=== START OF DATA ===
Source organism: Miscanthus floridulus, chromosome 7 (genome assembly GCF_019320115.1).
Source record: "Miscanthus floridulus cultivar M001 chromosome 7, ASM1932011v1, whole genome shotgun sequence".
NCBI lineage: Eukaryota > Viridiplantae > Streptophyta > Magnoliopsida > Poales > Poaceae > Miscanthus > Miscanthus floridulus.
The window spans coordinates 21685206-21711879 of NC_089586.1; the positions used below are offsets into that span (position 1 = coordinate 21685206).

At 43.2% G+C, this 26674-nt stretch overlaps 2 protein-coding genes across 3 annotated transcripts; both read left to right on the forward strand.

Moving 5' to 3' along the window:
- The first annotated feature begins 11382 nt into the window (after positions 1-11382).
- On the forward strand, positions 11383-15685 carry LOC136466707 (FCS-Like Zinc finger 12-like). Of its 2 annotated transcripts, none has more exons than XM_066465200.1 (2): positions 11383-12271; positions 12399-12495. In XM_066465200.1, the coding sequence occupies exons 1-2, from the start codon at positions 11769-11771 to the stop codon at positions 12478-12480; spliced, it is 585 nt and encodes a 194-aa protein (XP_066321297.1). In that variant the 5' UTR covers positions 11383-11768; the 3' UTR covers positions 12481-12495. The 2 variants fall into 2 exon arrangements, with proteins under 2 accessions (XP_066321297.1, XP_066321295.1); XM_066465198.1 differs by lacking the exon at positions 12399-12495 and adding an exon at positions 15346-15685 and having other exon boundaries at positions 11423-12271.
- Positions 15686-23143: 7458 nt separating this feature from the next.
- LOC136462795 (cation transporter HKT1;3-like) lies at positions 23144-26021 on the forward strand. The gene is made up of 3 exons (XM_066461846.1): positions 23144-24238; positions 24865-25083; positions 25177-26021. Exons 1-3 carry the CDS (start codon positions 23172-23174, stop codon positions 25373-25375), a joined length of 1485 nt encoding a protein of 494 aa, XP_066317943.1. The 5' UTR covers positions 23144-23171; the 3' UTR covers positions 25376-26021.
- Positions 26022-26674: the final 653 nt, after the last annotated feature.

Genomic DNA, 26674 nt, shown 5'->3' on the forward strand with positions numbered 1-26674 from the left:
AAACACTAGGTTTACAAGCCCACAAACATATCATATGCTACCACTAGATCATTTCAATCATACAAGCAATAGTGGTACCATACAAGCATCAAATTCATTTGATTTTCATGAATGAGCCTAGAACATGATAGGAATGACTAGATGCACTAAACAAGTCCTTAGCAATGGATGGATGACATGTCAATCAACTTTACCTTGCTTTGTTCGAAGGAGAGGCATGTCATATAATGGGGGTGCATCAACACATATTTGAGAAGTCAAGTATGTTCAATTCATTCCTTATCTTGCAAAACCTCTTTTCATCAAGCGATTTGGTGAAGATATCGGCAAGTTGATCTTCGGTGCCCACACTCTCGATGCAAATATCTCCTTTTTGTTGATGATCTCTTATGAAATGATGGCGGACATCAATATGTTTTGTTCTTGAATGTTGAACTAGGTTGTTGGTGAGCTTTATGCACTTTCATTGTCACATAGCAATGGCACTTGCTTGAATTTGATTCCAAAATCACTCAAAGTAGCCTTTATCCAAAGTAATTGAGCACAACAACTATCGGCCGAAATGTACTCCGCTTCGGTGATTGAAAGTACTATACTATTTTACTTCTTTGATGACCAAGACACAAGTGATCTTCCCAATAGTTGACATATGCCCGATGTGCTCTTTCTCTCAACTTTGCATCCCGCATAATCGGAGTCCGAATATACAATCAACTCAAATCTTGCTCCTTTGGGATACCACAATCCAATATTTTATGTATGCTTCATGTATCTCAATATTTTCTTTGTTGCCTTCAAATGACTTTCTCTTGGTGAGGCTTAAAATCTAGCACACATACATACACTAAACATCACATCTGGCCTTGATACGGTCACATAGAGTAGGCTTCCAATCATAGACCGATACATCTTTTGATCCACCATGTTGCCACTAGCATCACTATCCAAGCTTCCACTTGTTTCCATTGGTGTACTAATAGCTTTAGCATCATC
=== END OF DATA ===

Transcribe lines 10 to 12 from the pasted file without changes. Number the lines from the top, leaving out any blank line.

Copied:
- LOC136462795 (cation transporter HKT1;3-like) lies at positions 23144-26021 on the forward strand. The gene is made up of 3 exons (XM_066461846.1): positions 23144-24238; positions 24865-25083; positions 25177-26021. Exons 1-3 carry the CDS (start codon positions 23172-23174, stop codon positions 25373-25375), a joined length of 1485 nt encoding a protein of 494 aa, XP_066317943.1. The 5' UTR covers positions 23144-23171; the 3' UTR covers positions 25376-26021.
- Positions 26022-26674: the final 653 nt, after the last annotated feature.

Genomic DNA, 26674 nt, shown 5'->3' on the forward strand with positions numbered 1-26674 from the left: